Five Most Common Mistakes Made When Purchasing Tooling and Injection Molded Products
MISTAKE NUMBER 1: Purchasing tooling without the aid of an experienced injection molding facility.
Why? Tooling it is the most expensive start-up cost of any part to be injection molded. Many mistakes can be made without the experience and knowledge needed to make these decisions. Plastic Concepts & Design, Inc. has over 25 years of mold-building experience. With this experience comes the knowledge to make important decisions needed in the beginning stages of tooling, such as tool ownership, mold design, mold materials, mold construction, and mold classification. These are just a few of many decisions that must be made to insure the life of the tool will withstand the overall production of the project.
MISTAKE NUMBER 2: Purchasing tooling without a qualified set of part and mold design prints.
Why? With finished part design prints, all of the preliminary changes have been made, prior to cutting steel. Using state-of-the-art 3-D prints and CAD technology, Plastic Concepts & Design, Inc. can provide you with a working prototype prior to building the mold.
The cost of the mold includes many factors such as mold construction and techniques that can result in a mold that runs at an optimum cycle time, reducing part costs. Other factors include expensive engineering changes and rework to get a mold up to production standards. Mold design prints are as equally important as part design prints.
MISTAKE NUMBER 3: Low cost tooling.
Why? Using only price as a factor in mold or tooling purchase is the worst decision that one can make. Tool steels for molds vary significantly. The metals used in molds can substantially affect the mold cost. Many prototypes and small quantity tools are made from lower quality metals. The main disadvantage is that the tool will wear or damage easily and, in cases of filled materials, the wear can take place at a must faster rate. Plastic Concepts & Design, Inc. can create a small-run production or prototype tool, but our vast knowledge of metals will insure that the proper materials are used for mold selection to give you the best product for the least amount of money.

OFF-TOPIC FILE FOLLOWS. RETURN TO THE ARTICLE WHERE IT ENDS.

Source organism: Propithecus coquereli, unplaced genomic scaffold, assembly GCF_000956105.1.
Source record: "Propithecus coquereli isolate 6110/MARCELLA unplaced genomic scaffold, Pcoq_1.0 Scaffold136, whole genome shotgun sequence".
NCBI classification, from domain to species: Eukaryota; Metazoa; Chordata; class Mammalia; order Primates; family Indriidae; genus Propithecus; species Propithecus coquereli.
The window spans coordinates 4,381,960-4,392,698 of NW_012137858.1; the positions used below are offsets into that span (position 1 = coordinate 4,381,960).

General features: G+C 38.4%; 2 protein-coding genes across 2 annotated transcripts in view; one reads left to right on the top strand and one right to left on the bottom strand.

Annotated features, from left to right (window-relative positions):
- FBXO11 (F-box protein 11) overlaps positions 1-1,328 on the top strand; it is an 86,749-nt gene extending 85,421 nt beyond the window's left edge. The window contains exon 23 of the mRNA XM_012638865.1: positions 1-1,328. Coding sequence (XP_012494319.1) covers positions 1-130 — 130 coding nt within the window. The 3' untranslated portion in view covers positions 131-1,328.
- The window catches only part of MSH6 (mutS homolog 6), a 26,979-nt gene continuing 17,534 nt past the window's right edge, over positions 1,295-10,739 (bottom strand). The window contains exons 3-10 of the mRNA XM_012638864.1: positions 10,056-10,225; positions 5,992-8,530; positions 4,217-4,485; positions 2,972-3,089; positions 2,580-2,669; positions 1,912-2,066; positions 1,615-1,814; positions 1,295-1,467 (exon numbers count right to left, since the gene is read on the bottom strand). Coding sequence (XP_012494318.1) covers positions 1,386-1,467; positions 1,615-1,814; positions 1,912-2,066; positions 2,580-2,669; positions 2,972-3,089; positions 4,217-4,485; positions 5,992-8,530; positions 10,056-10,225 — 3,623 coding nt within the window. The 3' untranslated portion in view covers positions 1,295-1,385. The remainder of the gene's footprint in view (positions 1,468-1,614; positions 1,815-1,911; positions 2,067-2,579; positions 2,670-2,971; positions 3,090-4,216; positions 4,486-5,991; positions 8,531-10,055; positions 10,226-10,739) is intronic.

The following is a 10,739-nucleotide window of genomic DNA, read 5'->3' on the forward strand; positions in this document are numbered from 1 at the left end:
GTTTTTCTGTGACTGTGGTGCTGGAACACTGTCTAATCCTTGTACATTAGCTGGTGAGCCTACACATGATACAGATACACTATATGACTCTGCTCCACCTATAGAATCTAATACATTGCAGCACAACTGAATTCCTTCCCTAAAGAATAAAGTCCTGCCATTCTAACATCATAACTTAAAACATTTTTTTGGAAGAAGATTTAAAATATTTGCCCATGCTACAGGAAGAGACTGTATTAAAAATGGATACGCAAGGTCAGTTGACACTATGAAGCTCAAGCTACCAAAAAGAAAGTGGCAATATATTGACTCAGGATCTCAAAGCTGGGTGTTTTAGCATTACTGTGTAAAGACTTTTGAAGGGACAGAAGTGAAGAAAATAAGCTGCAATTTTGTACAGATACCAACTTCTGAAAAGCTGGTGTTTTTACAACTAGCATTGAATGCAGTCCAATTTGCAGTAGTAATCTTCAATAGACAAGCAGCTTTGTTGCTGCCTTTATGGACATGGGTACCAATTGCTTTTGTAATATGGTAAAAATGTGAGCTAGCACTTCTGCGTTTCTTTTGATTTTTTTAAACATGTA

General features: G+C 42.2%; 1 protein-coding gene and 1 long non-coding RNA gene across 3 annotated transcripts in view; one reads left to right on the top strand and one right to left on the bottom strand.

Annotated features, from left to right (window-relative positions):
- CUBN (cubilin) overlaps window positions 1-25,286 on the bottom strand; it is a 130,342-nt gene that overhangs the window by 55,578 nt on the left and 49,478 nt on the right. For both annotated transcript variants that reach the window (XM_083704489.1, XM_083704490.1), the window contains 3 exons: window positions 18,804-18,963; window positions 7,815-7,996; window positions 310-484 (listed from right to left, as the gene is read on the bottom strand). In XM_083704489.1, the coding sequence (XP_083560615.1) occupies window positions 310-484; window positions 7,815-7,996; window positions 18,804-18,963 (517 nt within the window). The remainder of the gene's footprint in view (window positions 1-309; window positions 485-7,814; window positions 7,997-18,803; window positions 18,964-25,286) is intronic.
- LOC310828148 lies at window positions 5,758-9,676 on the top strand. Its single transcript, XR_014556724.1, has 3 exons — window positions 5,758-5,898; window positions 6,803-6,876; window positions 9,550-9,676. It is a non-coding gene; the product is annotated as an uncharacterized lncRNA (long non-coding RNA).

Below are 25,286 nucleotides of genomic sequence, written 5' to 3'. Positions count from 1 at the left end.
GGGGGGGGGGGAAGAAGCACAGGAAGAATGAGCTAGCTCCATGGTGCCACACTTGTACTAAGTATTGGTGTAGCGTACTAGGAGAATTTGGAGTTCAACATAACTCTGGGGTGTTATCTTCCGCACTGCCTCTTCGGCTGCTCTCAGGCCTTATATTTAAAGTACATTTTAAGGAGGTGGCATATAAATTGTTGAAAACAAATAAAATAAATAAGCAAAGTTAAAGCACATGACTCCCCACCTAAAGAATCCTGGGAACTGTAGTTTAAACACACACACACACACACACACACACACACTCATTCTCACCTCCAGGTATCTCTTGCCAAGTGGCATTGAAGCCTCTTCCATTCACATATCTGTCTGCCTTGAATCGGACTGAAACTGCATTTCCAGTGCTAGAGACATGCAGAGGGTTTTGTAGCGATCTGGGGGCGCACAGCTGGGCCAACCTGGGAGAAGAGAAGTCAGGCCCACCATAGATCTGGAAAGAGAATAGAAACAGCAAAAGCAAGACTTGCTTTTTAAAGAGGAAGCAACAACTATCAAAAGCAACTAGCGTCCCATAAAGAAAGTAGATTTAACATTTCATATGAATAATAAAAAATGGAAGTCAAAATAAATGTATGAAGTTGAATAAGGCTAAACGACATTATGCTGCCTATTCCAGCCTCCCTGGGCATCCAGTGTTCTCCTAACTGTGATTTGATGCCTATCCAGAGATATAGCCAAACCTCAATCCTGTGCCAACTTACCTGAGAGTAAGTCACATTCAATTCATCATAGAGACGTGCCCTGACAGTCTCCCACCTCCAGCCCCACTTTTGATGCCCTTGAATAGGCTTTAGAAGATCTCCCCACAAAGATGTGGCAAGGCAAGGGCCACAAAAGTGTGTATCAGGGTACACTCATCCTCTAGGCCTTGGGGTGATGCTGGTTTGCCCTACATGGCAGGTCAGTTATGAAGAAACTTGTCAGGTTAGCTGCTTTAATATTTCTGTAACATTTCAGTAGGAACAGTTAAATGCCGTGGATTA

MISTAKE NUMBER 4: Offshore tooling.
Why? Offshore sources generally quote prices at a much lower rate than U.S. mold makers, by as much as 30%-40%. But, when you look at the actual costs of having a mold built offshore you might find that any savings you realized initially on the price of the mold will be lost downstream in other ways. The language difference and the long distance are major complications. To overcome the distance problems, someone would have to virtually live in the tool shop’s vicinity to answer questions, monitor progress, and make sure they build the molds the way they are supposed to, including making sure they use the agreed upon tool steel. Trip costs would rapidly erode any hope for savings. Another fact to be considered, many molds come to the U.S. needing rework and engineering changes to bring them up to optimum production readiness. Molds built by offshore mold shops seem to require more tryouts to get it right than those fabricated by U.S. mold shops. Also, the amount of maintenance required on a mold built offshore is often greater than on a U.S. built mold. That too, is a cost that must be figured into the total cost of the mold. Plastic Concepts & Design, Inc. is proud to be a U.S.A. company producing products made in the U.S.A.
MISTAKE NUMBER 5: Third-party controlled project..
Why? Does your molder really exist? Does he have a facility, equipment, or even a building? Or is it an office desk? Many third-party companies or brokerage firms sell injection mold tooling and injection molding with nothing more than a contact list of suppliers. They are simply commissioned sales people selling tooling and parts and contracting out the work. You never really know who built your tool or molded your product. It can be contracted to different facilities to shop for the lowest price, all at the expense of your part quality. The bottom line here is “KNOW YOUR MOLDER.”